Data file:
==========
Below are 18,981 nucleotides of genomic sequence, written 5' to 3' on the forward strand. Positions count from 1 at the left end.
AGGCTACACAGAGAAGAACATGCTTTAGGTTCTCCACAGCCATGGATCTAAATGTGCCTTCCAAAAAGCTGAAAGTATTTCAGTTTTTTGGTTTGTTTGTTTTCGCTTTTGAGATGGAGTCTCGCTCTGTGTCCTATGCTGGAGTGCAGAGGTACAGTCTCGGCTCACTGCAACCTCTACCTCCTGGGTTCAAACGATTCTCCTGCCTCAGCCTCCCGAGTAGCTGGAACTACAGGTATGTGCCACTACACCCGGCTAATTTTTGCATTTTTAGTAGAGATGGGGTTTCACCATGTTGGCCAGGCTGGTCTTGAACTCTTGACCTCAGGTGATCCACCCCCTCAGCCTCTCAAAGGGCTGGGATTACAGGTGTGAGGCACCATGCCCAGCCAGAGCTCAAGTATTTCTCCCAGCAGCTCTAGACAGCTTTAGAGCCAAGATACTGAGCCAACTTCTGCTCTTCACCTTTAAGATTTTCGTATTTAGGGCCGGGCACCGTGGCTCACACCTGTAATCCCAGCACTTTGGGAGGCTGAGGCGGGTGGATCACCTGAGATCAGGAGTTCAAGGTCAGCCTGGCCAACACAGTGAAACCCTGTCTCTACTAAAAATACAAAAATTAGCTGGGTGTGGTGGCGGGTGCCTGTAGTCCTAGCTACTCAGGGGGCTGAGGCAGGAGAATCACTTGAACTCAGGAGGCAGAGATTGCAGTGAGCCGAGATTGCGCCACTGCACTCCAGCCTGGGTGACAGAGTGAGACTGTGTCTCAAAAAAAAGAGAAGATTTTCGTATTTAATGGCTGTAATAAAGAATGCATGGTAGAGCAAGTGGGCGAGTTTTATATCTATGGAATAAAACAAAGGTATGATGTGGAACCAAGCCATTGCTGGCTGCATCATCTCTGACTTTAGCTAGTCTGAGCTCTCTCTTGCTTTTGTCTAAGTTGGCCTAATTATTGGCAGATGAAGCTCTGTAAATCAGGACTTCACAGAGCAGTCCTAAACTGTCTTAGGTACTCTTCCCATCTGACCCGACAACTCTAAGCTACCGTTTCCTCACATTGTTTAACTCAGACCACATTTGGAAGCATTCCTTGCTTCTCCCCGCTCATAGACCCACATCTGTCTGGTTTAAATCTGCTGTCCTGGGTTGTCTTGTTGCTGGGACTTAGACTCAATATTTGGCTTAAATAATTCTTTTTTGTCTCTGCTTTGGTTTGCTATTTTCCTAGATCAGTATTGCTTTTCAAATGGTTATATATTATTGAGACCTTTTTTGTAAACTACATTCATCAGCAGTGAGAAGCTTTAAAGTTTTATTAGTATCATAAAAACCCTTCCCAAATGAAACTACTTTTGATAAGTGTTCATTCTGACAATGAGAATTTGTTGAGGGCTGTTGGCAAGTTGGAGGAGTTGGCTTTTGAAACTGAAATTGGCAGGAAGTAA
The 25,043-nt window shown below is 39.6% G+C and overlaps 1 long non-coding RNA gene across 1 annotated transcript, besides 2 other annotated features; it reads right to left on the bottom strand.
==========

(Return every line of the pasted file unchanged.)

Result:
Below are 18,981 nucleotides of genomic sequence, written 5' to 3' on the forward strand. Positions count from 1 at the left end.
AGGCTACACAGAGAAGAACATGCTTTAGGTTCTCCACAGCCATGGATCTAAATGTGCCTTCCAAAAAGCTGAAAGTATTTCAGTTTTTTGGTTTGTTTGTTTTCGCTTTTGAGATGGAGTCTCGCTCTGTGTCCTATGCTGGAGTGCAGAGGTACAGTCTCGGCTCACTGCAACCTCTACCTCCTGGGTTCAAACGATTCTCCTGCCTCAGCCTCCCGAGTAGCTGGAACTACAGGTATGTGCCACTACACCCGGCTAATTTTTGCATTTTTAGTAGAGATGGGGTTTCACCATGTTGGCCAGGCTGGTCTTGAACTCTTGACCTCAGGTGATCCACCCCCTCAGCCTCTCAAAGGGCTGGGATTACAGGTGTGAGGCACCATGCCCAGCCAGAGCTCAAGTATTTCTCCCAGCAGCTCTAGACAGCTTTAGAGCCAAGATACTGAGCCAACTTCTGCTCTTCACCTTTAAGATTTTCGTATTTAGGGCCGGGCACCGTGGCTCACACCTGTAATCCCAGCACTTTGGGAGGCTGAGGCGGGTGGATCACCTGAGATCAGGAGTTCAAGGTCAGCCTGGCCAACACAGTGAAACCCTGTCTCTACTAAAAATACAAAAATTAGCTGGGTGTGGTGGCGGGTGCCTGTAGTCCTAGCTACTCAGGGGGCTGAGGCAGGAGAATCACTTGAACTCAGGAGGCAGAGATTGCAGTGAGCCGAGATTGCGCCACTGCACTCCAGCCTGGGTGACAGAGTGAGACTGTGTCTCAAAAAAAAGAGAAGATTTTCGTATTTAATGGCTGTAATAAAGAATGCATGGTAGAGCAAGTGGGCGAGTTTTATATCTATGGAATAAAACAAAGGTATGATGTGGAACCAAGCCATTGCTGGCTGCATCATCTCTGACTTTAGCTAGTCTGAGCTCTCTCTTGCTTTTGTCTAAGTTGGCCTAATTATTGGCAGATGAAGCTCTGTAAATCAGGACTTCACAGAGCAGTCCTAAACTGTCTTAGGTACTCTTCCCATCTGACCCGACAACTCTAAGCTACCGTTTCCTCACATTGTTTAACTCAGACCACATTTGGAAGCATTCCTTGCTTCTCCCCGCTCATAGACCCACATCTGTCTGGTTTAAATCTGCTGTCCTGGGTTGTCTTGTTGCTGGGACTTAGACTCAATATTTGGCTTAAATAATTCTTTTTTGTCTCTGCTTTGGTTTGCTATTTTCCTAGATCAGTATTGCTTTTCAAATGGTTATATATTATTGAGACCTTTTTTGTAAACTACATTCATCAGCAGTGAGAAGCTTTAAAGTTTTATTAGTATCATAAAAACCCTTCCCAAATGAAACTACTTTTGATAAGTGTTCATTCTGACAATGAGAATTTGTTGAGGGCTGTTGGCAAGTTGGAGGAGTTGGCTTTTGAAACTGAAATTGGCAGGAAGTAA
The 25,043-nt window shown below is 39.6% G+C and overlaps 1 long non-coding RNA gene across 1 annotated transcript, besides 2 other annotated features; it reads right to left on the bottom strand.